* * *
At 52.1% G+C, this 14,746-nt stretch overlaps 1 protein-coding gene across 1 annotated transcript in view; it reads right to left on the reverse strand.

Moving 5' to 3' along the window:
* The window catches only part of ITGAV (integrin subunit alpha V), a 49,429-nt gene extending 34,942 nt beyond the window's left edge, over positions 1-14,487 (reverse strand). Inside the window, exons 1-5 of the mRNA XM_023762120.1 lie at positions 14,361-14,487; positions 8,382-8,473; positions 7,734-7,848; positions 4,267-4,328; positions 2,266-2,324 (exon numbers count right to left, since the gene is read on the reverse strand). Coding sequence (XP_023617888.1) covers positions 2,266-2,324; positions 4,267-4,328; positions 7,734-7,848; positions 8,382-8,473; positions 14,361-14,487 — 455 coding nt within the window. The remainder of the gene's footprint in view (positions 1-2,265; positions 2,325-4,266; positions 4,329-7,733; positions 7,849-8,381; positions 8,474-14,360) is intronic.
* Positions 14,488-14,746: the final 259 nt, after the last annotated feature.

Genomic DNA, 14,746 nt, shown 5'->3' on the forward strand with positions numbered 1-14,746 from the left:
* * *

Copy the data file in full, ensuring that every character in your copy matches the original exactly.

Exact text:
At 52.1% G+C, this 14,746-nt stretch overlaps 1 protein-coding gene across 1 annotated transcript in view; it reads right to left on the reverse strand.

Moving 5' to 3' along the window:
* The window catches only part of ITGAV (integrin subunit alpha V), a 49,429-nt gene extending 34,942 nt beyond the window's left edge, over positions 1-14,487 (reverse strand). Inside the window, exons 1-5 of the mRNA XM_023762120.1 lie at positions 14,361-14,487; positions 8,382-8,473; positions 7,734-7,848; positions 4,267-4,328; positions 2,266-2,324 (exon numbers count right to left, since the gene is read on the reverse strand). Coding sequence (XP_023617888.1) covers positions 2,266-2,324; positions 4,267-4,328; positions 7,734-7,848; positions 8,382-8,473; positions 14,361-14,487 — 455 coding nt within the window. The remainder of the gene's footprint in view (positions 1-2,265; positions 2,325-4,266; positions 4,329-7,733; positions 7,849-8,381; positions 8,474-14,360) is intronic.
* Positions 14,488-14,746: the final 259 nt, after the last annotated feature.

Genomic DNA, 14,746 nt, shown 5'->3' on the forward strand with positions numbered 1-14,746 from the left: